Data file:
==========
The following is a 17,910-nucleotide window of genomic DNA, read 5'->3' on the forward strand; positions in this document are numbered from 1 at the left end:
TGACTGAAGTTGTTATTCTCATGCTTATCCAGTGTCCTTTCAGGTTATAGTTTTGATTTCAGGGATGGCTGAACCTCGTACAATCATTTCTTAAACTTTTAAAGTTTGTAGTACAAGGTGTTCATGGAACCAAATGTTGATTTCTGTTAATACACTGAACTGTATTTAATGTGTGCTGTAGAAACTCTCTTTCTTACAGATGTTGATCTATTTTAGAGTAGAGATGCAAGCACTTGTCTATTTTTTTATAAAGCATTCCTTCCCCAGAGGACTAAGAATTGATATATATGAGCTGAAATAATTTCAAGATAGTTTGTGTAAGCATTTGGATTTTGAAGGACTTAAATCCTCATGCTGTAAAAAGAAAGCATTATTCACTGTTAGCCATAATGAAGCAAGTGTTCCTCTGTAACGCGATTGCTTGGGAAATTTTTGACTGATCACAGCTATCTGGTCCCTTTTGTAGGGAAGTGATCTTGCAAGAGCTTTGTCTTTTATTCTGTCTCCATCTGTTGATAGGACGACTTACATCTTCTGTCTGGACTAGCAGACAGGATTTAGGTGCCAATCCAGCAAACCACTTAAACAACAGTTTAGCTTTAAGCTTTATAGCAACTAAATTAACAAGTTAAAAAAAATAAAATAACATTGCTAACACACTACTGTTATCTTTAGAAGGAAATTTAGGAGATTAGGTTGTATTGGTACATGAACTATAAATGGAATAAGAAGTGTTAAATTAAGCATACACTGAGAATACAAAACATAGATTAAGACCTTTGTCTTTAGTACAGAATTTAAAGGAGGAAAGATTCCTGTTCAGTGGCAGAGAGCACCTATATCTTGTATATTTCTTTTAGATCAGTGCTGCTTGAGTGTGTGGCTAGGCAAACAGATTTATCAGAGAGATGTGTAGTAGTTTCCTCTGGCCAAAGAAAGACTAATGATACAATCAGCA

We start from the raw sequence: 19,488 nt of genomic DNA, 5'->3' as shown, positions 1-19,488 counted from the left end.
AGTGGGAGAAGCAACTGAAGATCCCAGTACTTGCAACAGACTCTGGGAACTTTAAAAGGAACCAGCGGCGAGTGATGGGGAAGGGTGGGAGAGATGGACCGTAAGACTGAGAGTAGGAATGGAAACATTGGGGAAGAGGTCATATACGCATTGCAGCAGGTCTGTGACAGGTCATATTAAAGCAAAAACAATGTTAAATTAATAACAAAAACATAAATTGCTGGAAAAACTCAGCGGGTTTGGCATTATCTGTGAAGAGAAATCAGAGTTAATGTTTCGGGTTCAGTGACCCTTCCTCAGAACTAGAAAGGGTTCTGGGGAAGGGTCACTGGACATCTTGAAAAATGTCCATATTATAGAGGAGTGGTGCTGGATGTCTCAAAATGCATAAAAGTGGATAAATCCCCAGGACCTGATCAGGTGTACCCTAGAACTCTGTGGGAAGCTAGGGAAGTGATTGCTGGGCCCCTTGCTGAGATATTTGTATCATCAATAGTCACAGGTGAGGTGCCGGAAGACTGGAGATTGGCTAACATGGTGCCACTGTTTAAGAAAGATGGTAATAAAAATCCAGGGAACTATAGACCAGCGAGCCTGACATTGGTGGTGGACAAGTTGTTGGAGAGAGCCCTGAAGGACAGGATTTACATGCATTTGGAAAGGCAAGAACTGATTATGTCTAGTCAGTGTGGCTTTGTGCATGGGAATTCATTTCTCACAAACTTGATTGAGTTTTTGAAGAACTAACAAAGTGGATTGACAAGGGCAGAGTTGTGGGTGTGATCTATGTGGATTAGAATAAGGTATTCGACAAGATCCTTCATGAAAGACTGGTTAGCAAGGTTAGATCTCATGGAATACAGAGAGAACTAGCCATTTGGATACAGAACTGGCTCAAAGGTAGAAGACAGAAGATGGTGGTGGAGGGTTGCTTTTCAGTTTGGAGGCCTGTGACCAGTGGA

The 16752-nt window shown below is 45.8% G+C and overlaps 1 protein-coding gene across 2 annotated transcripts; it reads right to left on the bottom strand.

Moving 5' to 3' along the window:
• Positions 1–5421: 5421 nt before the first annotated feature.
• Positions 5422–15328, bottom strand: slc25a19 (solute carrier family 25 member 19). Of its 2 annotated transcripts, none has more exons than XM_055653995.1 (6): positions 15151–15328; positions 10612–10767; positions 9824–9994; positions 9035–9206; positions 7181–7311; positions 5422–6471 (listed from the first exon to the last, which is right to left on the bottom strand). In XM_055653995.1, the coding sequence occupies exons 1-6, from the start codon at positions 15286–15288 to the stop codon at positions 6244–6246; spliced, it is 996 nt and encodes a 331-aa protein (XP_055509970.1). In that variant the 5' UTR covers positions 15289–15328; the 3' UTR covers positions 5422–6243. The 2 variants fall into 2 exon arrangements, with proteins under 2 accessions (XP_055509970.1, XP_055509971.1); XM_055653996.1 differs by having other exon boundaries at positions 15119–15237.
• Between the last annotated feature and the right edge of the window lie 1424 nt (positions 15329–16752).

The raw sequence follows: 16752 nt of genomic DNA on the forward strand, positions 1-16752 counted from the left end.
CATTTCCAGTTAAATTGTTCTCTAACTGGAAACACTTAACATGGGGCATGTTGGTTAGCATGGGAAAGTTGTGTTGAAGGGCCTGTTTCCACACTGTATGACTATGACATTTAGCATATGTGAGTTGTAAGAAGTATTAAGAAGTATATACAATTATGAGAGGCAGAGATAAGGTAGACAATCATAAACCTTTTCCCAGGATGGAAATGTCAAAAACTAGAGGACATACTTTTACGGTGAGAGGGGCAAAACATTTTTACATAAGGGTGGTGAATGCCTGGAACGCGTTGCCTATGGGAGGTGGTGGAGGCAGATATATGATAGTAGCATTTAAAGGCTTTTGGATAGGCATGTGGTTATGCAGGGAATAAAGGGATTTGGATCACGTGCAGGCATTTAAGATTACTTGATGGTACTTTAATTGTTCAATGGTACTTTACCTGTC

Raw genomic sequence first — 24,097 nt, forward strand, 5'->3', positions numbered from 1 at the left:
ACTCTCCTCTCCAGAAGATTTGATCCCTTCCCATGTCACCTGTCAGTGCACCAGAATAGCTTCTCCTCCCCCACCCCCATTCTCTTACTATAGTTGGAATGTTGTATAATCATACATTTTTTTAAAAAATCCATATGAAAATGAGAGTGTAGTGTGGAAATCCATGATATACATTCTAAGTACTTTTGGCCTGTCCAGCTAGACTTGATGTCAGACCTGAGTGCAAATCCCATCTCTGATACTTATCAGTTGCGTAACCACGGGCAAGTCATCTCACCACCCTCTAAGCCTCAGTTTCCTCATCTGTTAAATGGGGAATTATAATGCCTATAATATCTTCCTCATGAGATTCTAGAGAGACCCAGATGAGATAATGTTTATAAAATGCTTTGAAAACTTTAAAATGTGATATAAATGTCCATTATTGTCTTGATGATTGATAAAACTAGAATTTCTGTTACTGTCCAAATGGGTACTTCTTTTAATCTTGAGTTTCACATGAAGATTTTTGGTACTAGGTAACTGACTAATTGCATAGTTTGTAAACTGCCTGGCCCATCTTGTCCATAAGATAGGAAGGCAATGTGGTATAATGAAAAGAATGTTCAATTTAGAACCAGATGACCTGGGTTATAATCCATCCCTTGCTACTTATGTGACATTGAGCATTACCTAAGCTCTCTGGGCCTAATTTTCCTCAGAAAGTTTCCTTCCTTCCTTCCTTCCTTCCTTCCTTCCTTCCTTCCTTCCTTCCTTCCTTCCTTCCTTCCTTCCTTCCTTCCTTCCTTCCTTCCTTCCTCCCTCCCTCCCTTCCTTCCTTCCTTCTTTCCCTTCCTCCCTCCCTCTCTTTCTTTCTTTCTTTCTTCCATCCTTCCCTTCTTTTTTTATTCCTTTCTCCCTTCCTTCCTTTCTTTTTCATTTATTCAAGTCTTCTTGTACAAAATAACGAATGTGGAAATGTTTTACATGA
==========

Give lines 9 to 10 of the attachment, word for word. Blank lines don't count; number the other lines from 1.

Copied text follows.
• Between the last annotated feature and the right edge of the window lie 1424 nt (positions 15329–16752).

The raw sequence follows: 16752 nt of genomic DNA on the forward strand, positions 1-16752 counted from the left end.